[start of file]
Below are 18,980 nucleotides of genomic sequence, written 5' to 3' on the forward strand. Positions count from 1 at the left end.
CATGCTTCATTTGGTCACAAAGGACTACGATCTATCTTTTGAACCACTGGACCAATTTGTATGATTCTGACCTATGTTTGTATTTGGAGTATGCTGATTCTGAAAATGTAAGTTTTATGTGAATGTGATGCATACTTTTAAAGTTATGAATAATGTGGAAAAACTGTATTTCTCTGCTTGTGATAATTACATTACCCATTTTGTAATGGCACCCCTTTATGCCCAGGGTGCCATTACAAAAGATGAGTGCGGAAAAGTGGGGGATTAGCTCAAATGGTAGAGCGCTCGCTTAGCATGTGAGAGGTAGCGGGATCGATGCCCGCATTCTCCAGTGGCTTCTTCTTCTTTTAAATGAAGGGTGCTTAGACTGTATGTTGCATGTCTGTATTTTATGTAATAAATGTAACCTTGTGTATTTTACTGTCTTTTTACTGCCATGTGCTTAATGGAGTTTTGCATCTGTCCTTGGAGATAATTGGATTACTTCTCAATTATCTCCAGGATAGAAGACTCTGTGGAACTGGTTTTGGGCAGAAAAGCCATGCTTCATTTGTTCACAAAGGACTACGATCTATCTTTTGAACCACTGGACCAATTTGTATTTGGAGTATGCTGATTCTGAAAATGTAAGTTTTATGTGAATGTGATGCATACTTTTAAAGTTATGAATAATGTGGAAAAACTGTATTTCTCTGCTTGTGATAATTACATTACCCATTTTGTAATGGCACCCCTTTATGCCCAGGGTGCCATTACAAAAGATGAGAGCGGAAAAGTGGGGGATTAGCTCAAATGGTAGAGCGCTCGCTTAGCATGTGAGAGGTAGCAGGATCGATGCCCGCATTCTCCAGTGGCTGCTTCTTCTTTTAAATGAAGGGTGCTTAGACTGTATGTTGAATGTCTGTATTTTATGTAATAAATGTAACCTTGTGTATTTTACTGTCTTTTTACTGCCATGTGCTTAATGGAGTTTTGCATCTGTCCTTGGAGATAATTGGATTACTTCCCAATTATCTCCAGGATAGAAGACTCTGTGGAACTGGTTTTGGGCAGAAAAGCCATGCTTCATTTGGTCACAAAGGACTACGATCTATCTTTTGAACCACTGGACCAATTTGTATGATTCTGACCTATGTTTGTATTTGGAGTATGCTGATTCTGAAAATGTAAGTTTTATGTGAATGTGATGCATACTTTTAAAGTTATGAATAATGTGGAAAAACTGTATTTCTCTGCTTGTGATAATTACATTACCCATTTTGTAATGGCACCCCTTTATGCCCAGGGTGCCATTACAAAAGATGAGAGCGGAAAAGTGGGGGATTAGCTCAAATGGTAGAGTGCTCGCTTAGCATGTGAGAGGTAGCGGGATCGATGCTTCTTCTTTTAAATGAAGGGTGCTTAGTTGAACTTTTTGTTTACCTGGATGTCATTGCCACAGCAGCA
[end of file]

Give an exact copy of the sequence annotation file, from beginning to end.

Below are 18,980 nucleotides of genomic sequence, written 5' to 3' on the forward strand. Positions count from 1 at the left end.
CATGCTTCATTTGGTCACAAAGGACTACGATCTATCTTTTGAACCACTGGACCAATTTGTATGATTCTGACCTATGTTTGTATTTGGAGTATGCTGATTCTGAAAATGTAAGTTTTATGTGAATGTGATGCATACTTTTAAAGTTATGAATAATGTGGAAAAACTGTATTTCTCTGCTTGTGATAATTACATTACCCATTTTGTAATGGCACCCCTTTATGCCCAGGGTGCCATTACAAAAGATGAGTGCGGAAAAGTGGGGGATTAGCTCAAATGGTAGAGCGCTCGCTTAGCATGTGAGAGGTAGCGGGATCGATGCCCGCATTCTCCAGTGGCTTCTTCTTCTTTTAAATGAAGGGTGCTTAGACTGTATGTTGCATGTCTGTATTTTATGTAATAAATGTAACCTTGTGTATTTTACTGTCTTTTTACTGCCATGTGCTTAATGGAGTTTTGCATCTGTCCTTGGAGATAATTGGATTACTTCTCAATTATCTCCAGGATAGAAGACTCTGTGGAACTGGTTTTGGGCAGAAAAGCCATGCTTCATTTGTTCACAAAGGACTACGATCTATCTTTTGAACCACTGGACCAATTTGTATTTGGAGTATGCTGATTCTGAAAATGTAAGTTTTATGTGAATGTGATGCATACTTTTAAAGTTATGAATAATGTGGAAAAACTGTATTTCTCTGCTTGTGATAATTACATTACCCATTTTGTAATGGCACCCCTTTATGCCCAGGGTGCCATTACAAAAGATGAGAGCGGAAAAGTGGGGGATTAGCTCAAATGGTAGAGCGCTCGCTTAGCATGTGAGAGGTAGCAGGATCGATGCCCGCATTCTCCAGTGGCTGCTTCTTCTTTTAAATGAAGGGTGCTTAGACTGTATGTTGAATGTCTGTATTTTATGTAATAAATGTAACCTTGTGTATTTTACTGTCTTTTTACTGCCATGTGCTTAATGGAGTTTTGCATCTGTCCTTGGAGATAATTGGATTACTTCCCAATTATCTCCAGGATAGAAGACTCTGTGGAACTGGTTTTGGGCAGAAAAGCCATGCTTCATTTGGTCACAAAGGACTACGATCTATCTTTTGAACCACTGGACCAATTTGTATGATTCTGACCTATGTTTGTATTTGGAGTATGCTGATTCTGAAAATGTAAGTTTTATGTGAATGTGATGCATACTTTTAAAGTTATGAATAATGTGGAAAAACTGTATTTCTCTGCTTGTGATAATTACATTACCCATTTTGTAATGGCACCCCTTTATGCCCAGGGTGCCATTACAAAAGATGAGAGCGGAAAAGTGGGGGATTAGCTCAAATGGTAGAGTGCTCGCTTAGCATGTGAGAGGTAGCGGGATCGATGCTTCTTCTTTTAAATGAAGGGTGCTTAGTTGAACTTTTTGTTTACCTGGATGTCATTGCCACAGCAGCA